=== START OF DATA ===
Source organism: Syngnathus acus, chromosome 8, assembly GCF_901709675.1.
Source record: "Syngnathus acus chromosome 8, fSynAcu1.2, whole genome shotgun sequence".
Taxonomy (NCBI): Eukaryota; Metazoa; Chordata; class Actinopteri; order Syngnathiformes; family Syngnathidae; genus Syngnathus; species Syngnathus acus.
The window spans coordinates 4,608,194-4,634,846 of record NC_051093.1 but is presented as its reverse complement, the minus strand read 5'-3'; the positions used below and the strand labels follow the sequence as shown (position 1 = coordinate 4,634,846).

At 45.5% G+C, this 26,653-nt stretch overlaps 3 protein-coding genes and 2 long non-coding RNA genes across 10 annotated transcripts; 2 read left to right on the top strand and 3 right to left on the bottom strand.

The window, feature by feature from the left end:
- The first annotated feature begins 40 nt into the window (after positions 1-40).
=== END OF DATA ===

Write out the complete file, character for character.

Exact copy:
Source organism: Syngnathus acus, chromosome 8, assembly GCF_901709675.1.
Source record: "Syngnathus acus chromosome 8, fSynAcu1.2, whole genome shotgun sequence".
Taxonomy (NCBI): Eukaryota; Metazoa; Chordata; class Actinopteri; order Syngnathiformes; family Syngnathidae; genus Syngnathus; species Syngnathus acus.
The window spans coordinates 4,608,194-4,634,846 of record NC_051093.1 but is presented as its reverse complement, the minus strand read 5'-3'; the positions used below and the strand labels follow the sequence as shown (position 1 = coordinate 4,634,846).

At 45.5% G+C, this 26,653-nt stretch overlaps 3 protein-coding genes and 2 long non-coding RNA genes across 10 annotated transcripts; 2 read left to right on the top strand and 3 right to left on the bottom strand.

The window, feature by feature from the left end:
- The first annotated feature begins 40 nt into the window (after positions 1-40).